Cannabis-based medicines and pain: a review of potential synergistic and entourage effects
The recent legalization of medicinal cannabis in several jurisdictions has spurred the development of therapeutic formulations for chronic pain. Unlike pure delta-9-tetrahydrocannabinol (THC), full-spectrum products contain naturally occurring cannabinoids and have been reported to show improved efficacy or tolerability, attributed to synergy between cannabinoids and other components in the cannabis plant. Although ‘synergy’ indicates that two or more active compounds may produce an additive or combined effect greater than their individual analgesic effect, potentiation of the biological effect of a compound by related but inactive compounds, in combination, was termed the ‘entourage effect’. Here, we review current evidence for potential synergistic and entourage effects of cannabinoids in pain relief. However, definitive clinical trials and in vitro functional studies are still required.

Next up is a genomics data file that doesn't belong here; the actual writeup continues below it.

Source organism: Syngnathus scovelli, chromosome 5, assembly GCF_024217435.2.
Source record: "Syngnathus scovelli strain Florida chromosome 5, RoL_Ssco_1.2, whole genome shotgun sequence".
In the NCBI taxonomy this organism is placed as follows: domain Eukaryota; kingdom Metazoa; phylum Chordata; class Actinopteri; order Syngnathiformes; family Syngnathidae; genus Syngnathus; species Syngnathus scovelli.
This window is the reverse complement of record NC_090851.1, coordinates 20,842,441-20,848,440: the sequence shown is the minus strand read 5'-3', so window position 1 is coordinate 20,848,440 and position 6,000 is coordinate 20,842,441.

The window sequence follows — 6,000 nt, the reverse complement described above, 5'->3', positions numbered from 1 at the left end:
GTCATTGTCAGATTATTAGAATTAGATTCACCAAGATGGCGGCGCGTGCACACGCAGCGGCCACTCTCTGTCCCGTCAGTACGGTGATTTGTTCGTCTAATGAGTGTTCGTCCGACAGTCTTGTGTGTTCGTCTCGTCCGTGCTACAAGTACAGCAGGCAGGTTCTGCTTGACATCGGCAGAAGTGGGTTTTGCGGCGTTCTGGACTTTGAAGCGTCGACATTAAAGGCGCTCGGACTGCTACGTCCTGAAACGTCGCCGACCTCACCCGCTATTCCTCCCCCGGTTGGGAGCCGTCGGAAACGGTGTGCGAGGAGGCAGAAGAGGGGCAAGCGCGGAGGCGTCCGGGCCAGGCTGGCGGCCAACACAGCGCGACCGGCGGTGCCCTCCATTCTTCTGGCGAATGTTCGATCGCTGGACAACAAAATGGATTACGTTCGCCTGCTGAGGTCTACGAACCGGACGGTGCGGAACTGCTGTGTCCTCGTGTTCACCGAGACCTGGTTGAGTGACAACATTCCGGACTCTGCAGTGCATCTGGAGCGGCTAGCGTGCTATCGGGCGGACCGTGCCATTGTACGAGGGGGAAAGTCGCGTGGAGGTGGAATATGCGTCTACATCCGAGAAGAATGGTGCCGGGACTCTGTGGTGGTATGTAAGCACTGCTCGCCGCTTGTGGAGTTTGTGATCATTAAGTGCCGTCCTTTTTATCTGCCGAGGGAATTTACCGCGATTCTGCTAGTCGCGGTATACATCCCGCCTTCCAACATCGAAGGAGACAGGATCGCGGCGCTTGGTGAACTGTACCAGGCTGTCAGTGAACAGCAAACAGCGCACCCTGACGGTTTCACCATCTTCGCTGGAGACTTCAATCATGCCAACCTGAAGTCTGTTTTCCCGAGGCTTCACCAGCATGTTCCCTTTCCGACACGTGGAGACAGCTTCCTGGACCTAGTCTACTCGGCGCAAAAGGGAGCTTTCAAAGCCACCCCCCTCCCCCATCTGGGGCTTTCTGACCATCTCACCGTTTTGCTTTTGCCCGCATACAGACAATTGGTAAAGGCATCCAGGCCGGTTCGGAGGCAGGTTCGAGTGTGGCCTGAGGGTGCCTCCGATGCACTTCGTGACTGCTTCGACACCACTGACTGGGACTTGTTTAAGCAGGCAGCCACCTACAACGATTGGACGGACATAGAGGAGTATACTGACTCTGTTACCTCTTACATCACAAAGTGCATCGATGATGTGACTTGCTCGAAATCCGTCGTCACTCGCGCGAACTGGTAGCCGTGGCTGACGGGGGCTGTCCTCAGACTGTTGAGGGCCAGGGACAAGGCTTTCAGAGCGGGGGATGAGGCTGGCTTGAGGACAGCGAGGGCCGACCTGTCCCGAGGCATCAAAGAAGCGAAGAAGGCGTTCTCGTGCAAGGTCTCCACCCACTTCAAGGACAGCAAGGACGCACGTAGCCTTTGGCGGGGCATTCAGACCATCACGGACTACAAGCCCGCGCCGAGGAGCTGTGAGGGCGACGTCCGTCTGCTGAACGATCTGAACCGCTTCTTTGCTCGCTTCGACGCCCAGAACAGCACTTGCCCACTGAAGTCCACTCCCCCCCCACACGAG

Keywords: cannabinoids; entourage effect; neuropathic; pain; terpenoids.
Plain Language Summary
Lay abstract Cannabis-based medicines have been used for millennia, and recent studies have identified their main constituents for pain relief, delta-9-tetrahydrocannabinol and cannabidiol (CBD). However, cannabis contains hundreds of other potentially active compounds, and their combined effects may underlie the reported preference of some patients for cannabinoid extracts, rather than pure delta-9-tetrahydrocannabinol. Further, cannabis-based drugs may interact with endocannabinoids, which are produced within the body and are related to the compounds found in cannabis. We have reviewed the evidence for cannabinoids in combination, and with other drugs, for pain relief. Although there is some evidence for an advantage of combinations, basic research and clinical studies are still required.
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